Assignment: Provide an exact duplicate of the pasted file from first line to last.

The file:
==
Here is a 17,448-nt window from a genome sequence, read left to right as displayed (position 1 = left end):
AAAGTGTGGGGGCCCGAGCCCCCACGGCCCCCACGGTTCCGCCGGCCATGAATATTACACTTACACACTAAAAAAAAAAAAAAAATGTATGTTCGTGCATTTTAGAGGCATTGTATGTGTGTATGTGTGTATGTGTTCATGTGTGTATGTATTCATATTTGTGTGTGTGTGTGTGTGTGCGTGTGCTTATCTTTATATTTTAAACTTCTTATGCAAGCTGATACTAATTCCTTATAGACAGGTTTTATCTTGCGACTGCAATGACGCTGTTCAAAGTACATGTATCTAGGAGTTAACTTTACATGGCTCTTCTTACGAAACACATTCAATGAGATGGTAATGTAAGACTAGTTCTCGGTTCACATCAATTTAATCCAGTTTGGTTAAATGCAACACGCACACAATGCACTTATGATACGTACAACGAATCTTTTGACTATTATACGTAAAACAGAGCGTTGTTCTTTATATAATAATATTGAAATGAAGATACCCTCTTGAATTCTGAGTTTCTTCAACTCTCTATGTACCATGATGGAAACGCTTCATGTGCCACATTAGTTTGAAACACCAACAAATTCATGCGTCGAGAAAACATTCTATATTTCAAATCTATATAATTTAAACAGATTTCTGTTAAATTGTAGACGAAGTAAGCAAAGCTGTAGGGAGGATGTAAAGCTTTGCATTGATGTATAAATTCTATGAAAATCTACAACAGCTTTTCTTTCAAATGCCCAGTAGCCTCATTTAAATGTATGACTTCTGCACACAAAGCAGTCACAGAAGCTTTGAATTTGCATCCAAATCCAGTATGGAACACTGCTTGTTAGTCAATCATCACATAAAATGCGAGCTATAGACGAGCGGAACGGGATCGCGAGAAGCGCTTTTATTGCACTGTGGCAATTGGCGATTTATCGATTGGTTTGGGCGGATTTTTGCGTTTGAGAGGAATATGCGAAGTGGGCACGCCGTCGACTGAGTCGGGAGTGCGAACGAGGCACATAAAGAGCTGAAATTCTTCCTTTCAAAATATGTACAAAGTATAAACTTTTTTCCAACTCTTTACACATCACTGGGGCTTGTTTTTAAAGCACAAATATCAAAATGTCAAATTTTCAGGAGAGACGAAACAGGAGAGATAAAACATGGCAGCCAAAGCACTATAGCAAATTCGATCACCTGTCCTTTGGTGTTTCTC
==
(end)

Here is a 17,448-nt window from a genome sequence, read left to right as displayed (position 1 = left end):
AAAGTGTGGGGGCCCGAGCCCCCACGGCCCCCACGGTTCCGCCGGCCATGAATATTACACTTACACACTAAAAAAAAAAAAAAAATGTATGTTCGTGCATTTTAGAGGCATTGTATGTGTGTATGTGTGTATGTGTTCATGTGTGTATGTATTCATATTTGTGTGTGTGTGTGTGTGTGCGTGTGCTTATCTTTATATTTTAAACTTCTTATGCAAGCTGATACTAATTCCTTATAGACAGGTTTTATCTTGCGACTGCAATGACGCTGTTCAAAGTACATGTATCTAGGAGTTAACTTTACATGGCTCTTCTTACGAAACACATTCAATGAGATGGTAATGTAAGACTAGTTCTCGGTTCACATCAATTTAATCCAGTTTGGTTAAATGCAACACGCACACAATGCACTTATGATACGTACAACGAATCTTTTGACTATTATACGTAAAACAGAGCGTTGTTCTTTATATAATAATATTGAAATGAAGATACCCTCTTGAATTCTGAGTTTCTTCAACTCTCTATGTACCATGATGGAAACGCTTCATGTGCCACATTAGTTTGAAACACCAACAAATTCATGCGTCGAGAAAACATTCTATATTTCAAATCTATATAATTTAAACAGATTTCTGTTAAATTGTAGACGAAGTAAGCAAAGCTGTAGGGAGGATGTAAAGCTTTGCATTGATGTATAAATTCTATGAAAATCTACAACAGCTTTTCTTTCAAATGCCCAGTAGCCTCATTTAAATGTATGACTTCTGCACACAAAGCAGTCACAGAAGCTTTGAATTTGCATCCAAATCCAGTATGGAACACTGCTTGTTAGTCAATCATCACATAAAATGCGAGCTATAGACGAGCGGAACGGGATCGCGAGAAGCGCTTTTATTGCACTGTGGCAATTGGCGATTTATCGATTGGTTTGGGCGGATTTTTGCGTTTGAGAGGAATATGCGAAGTGGGCACGCCGTCGACTGAGTCGGGAGTGCGAACGAGGCACATAAAGAGCTGAAATTCTTCCTTTCAAAATATGTACAAAGTATAAACTTTTTTCCAACTCTTTACACATCACTGGGGCTTGTTTTTAAAGCACAAATATCAAAATGTCAAATTTTCAGGAGAGACGAAACAGGAGAGATAAAACATGGCAGCCAAAGCACTATAGCAAATTCGATCACCTGTCCTTTGGTGTTTCTC